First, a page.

In the year 2159, two classes of people exist: the very wealthy who live on a pristine man-made space station called Elysium, and the rest, who live on an overpopulated, ruined Earth. Secretary Rhodes (Jodie Foster), a hard line government ofﬁcial, will stop at nothing to enforce anti-immigration laws and preserve the luxurious lifestyle of the citizens of Elysium. That doesn’t stop the people of Earth from trying to get in, by any means they can. When unlucky Max (Matt Damon) is backed into a corner, he agrees to take on a daunting mission that, if successful, will not only save his life, but could bring equality to these polarized worlds.
Parece que fuera el sino de la tierra y de los hombres, situacion que es posible observar a traves de la historia universal. Pero no seria posible hacer una película que muestre lo contrario? sería una lección o un modelo para todos en un mundo tan convulsionado?
If you want an action movie, this one really rocks. There are some unneeded clichés but, all in all, is quite an enjoying journey. In addition, Matt Damon, Jodie Foster and, remarkably, Sharlto Copley perform at great level.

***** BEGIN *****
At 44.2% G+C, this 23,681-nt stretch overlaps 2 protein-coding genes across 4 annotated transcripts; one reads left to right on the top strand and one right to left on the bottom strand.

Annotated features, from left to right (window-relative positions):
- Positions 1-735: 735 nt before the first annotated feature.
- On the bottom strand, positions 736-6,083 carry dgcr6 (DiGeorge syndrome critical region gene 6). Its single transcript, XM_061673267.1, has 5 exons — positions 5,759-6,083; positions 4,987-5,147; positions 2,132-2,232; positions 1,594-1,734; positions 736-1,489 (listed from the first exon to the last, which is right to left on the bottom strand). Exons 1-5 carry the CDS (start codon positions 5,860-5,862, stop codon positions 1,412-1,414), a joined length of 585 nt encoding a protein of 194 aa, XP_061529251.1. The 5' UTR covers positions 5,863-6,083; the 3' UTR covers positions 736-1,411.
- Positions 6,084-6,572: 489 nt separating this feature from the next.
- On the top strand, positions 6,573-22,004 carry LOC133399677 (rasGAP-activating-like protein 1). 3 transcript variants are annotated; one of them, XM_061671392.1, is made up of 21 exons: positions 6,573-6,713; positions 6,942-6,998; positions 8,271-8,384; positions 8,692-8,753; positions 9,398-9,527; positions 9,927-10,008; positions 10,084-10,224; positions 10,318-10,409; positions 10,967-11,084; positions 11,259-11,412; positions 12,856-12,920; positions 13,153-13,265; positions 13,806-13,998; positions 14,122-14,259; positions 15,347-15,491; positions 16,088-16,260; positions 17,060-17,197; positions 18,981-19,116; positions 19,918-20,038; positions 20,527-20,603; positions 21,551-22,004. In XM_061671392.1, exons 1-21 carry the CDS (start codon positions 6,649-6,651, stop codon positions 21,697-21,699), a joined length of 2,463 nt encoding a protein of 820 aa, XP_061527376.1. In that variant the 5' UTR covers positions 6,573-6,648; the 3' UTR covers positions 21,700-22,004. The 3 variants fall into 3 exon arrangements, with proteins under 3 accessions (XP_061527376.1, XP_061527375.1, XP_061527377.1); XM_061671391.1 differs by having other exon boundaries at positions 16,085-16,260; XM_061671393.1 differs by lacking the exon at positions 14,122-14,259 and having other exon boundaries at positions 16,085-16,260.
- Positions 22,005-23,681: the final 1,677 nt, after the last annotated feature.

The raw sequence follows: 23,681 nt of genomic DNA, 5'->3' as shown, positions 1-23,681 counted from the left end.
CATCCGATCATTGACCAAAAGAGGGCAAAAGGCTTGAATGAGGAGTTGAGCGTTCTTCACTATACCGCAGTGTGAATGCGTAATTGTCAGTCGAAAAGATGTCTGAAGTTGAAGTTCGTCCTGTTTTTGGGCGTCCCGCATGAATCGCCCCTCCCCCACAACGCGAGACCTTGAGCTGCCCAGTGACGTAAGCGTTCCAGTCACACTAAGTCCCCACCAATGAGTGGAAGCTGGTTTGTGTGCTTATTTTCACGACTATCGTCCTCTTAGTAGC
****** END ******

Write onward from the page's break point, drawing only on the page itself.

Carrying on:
Wow... Where do I begin? I just got back from the cinema and I can still feel the adrenaline rushing through me. I was already a huge fan of director Neill Blomkamp's previous effort, District 9, so my expectations were running pretty high. And for once, I was not disappointed. No, I got even more than I could have hoped for. Elysium is a terrific film. Plain and simple. The story is fairly simple, which I consider a good thing because the plot was easy to follow and so it wasn't overly complex and trying to be too intelligent and contrived. It is the year 2154, and planet Earth is one hot mess. The rich reside on a space station called Elysium while the poor remain on Earth, basically grabbing at every straw just to get by. The story we follow is that of Max, who, after a terrible accident at work, is in dire need of medical help, which is only available at Elysium. In order to get there, he must go to extreme measures. I won't tell you anything else, because that would just spoil the fun. Max is played by Matt Damon, and he is very good in this role. He truly carries the film, start to finish. It always pleases me to see an actor who is just as good at tackling the character elements as well as the action parts of his role. When you think about it, that doesn't actually happen that often. Matt Damon can do both perfectly, and he is convincing in every aspect. Jodie Foster plays the role of senator Delacourt, a rich bitch who thinks she can get away with anything just because she calls the shots on Elysium. Well, somebody's about to prove her wrong... I absolutely love Jodie Foster, so it's hard not to gush, but she is a delight to watch. Her character is cold, calculating and without a sliver of conscience. And Jodie is so convincing you just want to slap her. It was great, and the fact that her accent is a little weird and distracting at times, is easily forgiven. William Fichtner also appears in a relatively small, but crucial role. The biggest surprise for me, however, was Sharlto Copley. Remember him from District 9? He played Wikus, a dorky and kind of sissy character... Well, not in this one. His character Kruger, is the meanest, most vile bastard you can imagine. A card-carrying sadistic psycho. It really was a great opportunity for Copley to prove his versatility as an actor, and he used it to the fullest. Also, somehow his South-African twang made his character even more menacing, so I'm really glad he didn't drop it in favour of a – perhaps more crowd-pleasing – American accent. My biggest compliment goes to the special effects department. As was the case with District 9, the SFX are so convincing, it's actually hard to realise that you're watching something that was probably 96% computer animated. Unlike D9, the visuals were even better here, if you can believe that. Usually, when a director's first film is a success and they up his budget for the next one, they go completely overboard and essentially ruin the aesthetics that made the first film so successful *cough*Matrix*cough*. In this case, all and everything was a major improvement. The action scenes are incredibly solid, the spacecrafts were eye-poppingly gorgeous (without being all flashy and futuristic – adding to the reality factor) and Elysium was a true sight to behold. 109 minutes of pure eye candy. There were only two things that slightly bothered me. One, the somewhat stereotypical characterization of the Rich vs. The Poor. Simply put, rich = evil and poor = good, no exceptions. Especially with the rich Elysium folk I found it a little bothersome that there wasn't a single person who seemed to have a heart, they were almost mechanical and so the polarisation was pretty black-and-white. Two, the lack of emotional involvement. I didn't really feel much for any of the characters, except Max. There is a plot line with a woman he has feelings for, whose daughter is very ill, and that's a sad thing but the film failed at really convincing me why I'm supposed to care. Could be personal, but that's the way I experienced it. However, these two minor plot points are not sufficient enough to deter me from giving this film any less than 10 stars. What I think is most thrilling about Elysium is the fact that it actually paints a frighteningly plausible picture of what our future might just look like. It is, in any case, much more realistic than pretty much every other post-apocalyptic film I've ever seen. Don't write this concept off too easily, this might very well be the world we live in one day. In the end, Elysium is a terrifically made film. It's gritty, it's gnarly and highly realistic. And, to the zero-attention-span MTV kids out there, it's also an incredibly entertaining, action-packed thrill ride. Tiny side note: the violence is quite graphic at times, so some amount of parental guidance is definitely advised. That leaves me with nothing else to say but: go watch this film. You won't regret it. _(August 2013)_